MinidoMinido

A simple, generic, multi-user, database free todo list manager / tracking system written in GTK2
Though Minido is still very young, it already give a key competitive advantage to major industry players like Texas Instruments... Like TI, leverage this new paradigm to proactively re-engineer your core processes and drive cross functional empowerment!

Screenshots

These are just examples. The names and types of columns are up to the user!

Minido main window
Minido add / edit window
Minido add / edit window
Action list
Another main window example

Features

Downloads

The latest releases can be found in our releases directory. See our ChangeLog and NEWS files for details about releases.

Why I wrote this program

Installation instructions

See the INSTALL file in the sources for instructions on building and installing the tool from its sources.

How to use Minido

How to write your own profile files

These files are in XML format and are parsed by standard XML parsing libraries. Though the tags are not documented yet, they are self explanatory and you can take the below example as starting point:

<?xml version="1.0"?>
<columns name="Support team">
<column name="Submit date" type="current_date" format="%b %d">
</column>
<column name="Submit time" type="current_time" format="%I:%M %p">
</column>
<column name="Severity" type="string">
        <value>Production stop</value>
        <value>Critical</value>
        <value type="default">Minor</value>
        <value>Improvement</value>
</column>
<column name="Assigned to" type="user_first_name">
        <value>Pierre</value>
        <value>Paul</value>
        <value>Jacques</value>
</column>
<column name="Comments" type="string">
</column>
</columns>

Here are available column types:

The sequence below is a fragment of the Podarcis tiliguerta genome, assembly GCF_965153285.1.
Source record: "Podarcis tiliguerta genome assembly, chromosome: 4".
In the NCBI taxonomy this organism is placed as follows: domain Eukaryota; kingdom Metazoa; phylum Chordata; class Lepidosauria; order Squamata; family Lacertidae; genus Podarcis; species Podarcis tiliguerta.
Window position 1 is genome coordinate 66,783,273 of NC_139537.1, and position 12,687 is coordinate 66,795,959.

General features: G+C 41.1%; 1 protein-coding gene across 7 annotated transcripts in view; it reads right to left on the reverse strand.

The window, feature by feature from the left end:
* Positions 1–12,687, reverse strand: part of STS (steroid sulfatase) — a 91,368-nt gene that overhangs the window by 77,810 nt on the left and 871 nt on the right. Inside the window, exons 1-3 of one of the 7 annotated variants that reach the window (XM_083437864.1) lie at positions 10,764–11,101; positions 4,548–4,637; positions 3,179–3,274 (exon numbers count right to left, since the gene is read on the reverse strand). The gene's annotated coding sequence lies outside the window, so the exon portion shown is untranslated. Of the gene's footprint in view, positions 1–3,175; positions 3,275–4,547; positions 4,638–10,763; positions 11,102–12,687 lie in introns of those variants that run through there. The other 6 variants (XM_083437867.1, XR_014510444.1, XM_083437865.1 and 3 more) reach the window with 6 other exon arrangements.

Type name
Default value
string
Empty string. If a list of values was given, the last value with the type=default attribute.
current_time
The current localized time, in the format specified by the format attribute. See the manual of the strftime function for the list of available switches.
current_date The current localized date, in the format specified by the format attribute. See the manual of the strftime function for the list of available switches.
user_real_name The full name of the current user.
user_first_name The first name of the current user. Caution: this just returns the first word of the current user real name.

If you agree to share them, I'd be glad if you send me the profiles files that you create, in any language and character set. I would like to ship more examples in the minido releases. I could use them too as a test database. Thank you in advance!

Helping

You can help the development of Minido by

Known issues

Pending work

Annex 1: strftime string format

Ordinary characters placed in the format string are copied to s without
conversion.  Conversion specifiers are introduced by a  ‘%’  character,
and are replaced in s as follows:

%a     The abbreviated weekday name according to the current locale.

%A     The full weekday name according to the current locale.

%b     The abbreviated month name according to the current locale.

%B     The full month name according to the current locale.

%c     The  preferred  date  and  time  representation  for the current
       locale.

%C     The century number (year/100) as a 2‐digit integer. (SU)

%d     The day of the month as a decimal number (range 01 to 31).

%D     Equivalent to %m/%d/%y. (Yecch ‐ for Americans only.   Americans
       should  note  that in other countries %d/%m/%y is rather common.
       This means that in international context this format is  ambigu‐
       ous and should not be used.) (SU)

%e     Like %d, the day of the month as a decimal number, but a leading
       zero is replaced by a space. (SU)

%E     Modifier: use alternative format, see below. (SU)

%F     Equivalent to %Y‐%m‐%d (the ISO 8601 date format). (C99)

%G     The ISO 8601 year with century as a decimal number.  The 4‐digit
       year  corresponding  to  the ISO week number (see %V).  This has
       the same format and value as %y, except that  if  the  ISO  week
       number  belongs  to the previous or next year, that year is used
       instead. (TZ)

%g     Like %G, but without century, i.e., with a 2‐digit year (00‐99).